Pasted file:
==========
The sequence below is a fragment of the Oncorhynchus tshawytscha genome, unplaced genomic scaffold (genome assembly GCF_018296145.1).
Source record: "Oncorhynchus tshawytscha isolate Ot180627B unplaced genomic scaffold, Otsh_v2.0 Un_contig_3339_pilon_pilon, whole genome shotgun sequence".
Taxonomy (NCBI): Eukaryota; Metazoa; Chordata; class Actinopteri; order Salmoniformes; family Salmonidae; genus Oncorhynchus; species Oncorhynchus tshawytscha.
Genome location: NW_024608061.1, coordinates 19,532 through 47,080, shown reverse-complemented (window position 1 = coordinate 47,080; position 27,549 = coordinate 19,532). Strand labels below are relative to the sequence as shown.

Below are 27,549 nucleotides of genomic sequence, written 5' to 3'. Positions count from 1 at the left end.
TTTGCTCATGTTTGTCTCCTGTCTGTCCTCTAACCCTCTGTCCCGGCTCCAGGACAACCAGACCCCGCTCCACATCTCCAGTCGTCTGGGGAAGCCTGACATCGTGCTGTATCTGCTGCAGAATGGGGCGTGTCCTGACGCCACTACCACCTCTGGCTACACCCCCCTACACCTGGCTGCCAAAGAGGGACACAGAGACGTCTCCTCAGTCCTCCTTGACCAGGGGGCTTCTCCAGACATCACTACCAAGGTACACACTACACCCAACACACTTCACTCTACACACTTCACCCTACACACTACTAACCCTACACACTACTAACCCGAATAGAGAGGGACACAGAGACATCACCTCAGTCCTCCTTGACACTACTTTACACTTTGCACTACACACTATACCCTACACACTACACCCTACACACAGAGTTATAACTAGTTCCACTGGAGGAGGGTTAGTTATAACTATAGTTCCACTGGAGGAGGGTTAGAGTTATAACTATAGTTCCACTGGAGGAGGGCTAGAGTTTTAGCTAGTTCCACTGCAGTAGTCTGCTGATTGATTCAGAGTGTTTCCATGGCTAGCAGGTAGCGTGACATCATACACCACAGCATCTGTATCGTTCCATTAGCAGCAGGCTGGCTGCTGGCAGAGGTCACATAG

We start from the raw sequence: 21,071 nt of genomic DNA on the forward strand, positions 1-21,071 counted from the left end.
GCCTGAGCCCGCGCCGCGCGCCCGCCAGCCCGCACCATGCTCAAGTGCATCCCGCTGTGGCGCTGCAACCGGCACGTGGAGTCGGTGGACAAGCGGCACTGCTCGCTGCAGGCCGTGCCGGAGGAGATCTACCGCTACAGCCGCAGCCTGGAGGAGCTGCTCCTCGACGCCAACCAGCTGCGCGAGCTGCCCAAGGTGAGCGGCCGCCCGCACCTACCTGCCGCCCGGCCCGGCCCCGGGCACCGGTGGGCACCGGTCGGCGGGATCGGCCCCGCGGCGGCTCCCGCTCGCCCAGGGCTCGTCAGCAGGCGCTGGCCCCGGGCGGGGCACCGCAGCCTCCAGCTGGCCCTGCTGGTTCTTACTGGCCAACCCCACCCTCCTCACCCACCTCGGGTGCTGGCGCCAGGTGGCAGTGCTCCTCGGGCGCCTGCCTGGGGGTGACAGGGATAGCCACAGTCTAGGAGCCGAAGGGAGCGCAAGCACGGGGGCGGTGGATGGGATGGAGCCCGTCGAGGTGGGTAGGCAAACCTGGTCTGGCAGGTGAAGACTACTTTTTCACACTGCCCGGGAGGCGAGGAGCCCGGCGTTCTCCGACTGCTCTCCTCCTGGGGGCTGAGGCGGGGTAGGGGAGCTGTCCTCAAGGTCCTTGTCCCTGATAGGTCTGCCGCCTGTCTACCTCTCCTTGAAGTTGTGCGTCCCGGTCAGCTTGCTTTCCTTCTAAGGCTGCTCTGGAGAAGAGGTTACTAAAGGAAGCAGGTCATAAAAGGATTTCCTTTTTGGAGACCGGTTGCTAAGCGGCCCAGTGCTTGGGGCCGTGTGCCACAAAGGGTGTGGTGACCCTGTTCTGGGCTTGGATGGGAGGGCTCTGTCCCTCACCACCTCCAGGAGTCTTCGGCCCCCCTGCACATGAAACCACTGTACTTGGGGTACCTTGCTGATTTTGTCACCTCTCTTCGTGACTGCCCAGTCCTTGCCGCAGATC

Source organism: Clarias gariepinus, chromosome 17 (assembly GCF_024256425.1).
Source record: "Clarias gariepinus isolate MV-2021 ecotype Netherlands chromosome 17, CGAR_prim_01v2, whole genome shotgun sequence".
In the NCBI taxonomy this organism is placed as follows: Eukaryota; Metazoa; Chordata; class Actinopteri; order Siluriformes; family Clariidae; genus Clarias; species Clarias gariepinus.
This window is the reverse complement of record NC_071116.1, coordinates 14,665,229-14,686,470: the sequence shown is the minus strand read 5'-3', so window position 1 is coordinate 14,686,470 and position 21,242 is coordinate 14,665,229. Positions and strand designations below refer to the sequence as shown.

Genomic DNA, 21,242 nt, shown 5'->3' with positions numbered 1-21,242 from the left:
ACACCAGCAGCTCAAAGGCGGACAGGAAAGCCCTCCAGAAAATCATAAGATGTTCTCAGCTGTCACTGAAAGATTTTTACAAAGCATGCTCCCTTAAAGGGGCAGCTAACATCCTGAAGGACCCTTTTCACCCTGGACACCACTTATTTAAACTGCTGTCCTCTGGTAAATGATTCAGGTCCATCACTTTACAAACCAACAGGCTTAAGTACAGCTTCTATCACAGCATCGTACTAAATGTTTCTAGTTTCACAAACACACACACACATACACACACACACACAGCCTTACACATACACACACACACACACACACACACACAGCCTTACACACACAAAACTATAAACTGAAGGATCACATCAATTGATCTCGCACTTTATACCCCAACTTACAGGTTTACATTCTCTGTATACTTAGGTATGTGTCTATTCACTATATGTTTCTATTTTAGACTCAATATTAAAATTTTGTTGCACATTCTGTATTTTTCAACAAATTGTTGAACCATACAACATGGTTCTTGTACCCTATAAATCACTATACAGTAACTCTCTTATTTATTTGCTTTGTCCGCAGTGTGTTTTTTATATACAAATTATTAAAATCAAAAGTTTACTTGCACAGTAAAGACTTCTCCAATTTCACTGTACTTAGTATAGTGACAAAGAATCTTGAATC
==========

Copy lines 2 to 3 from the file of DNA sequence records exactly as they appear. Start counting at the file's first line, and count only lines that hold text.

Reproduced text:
Source record: "Oncorhynchus tshawytscha isolate Ot180627B unplaced genomic scaffold, Otsh_v2.0 Un_contig_3339_pilon_pilon, whole genome shotgun sequence".
Taxonomy (NCBI): Eukaryota; Metazoa; Chordata; class Actinopteri; order Salmoniformes; family Salmonidae; genus Oncorhynchus; species Oncorhynchus tshawytscha.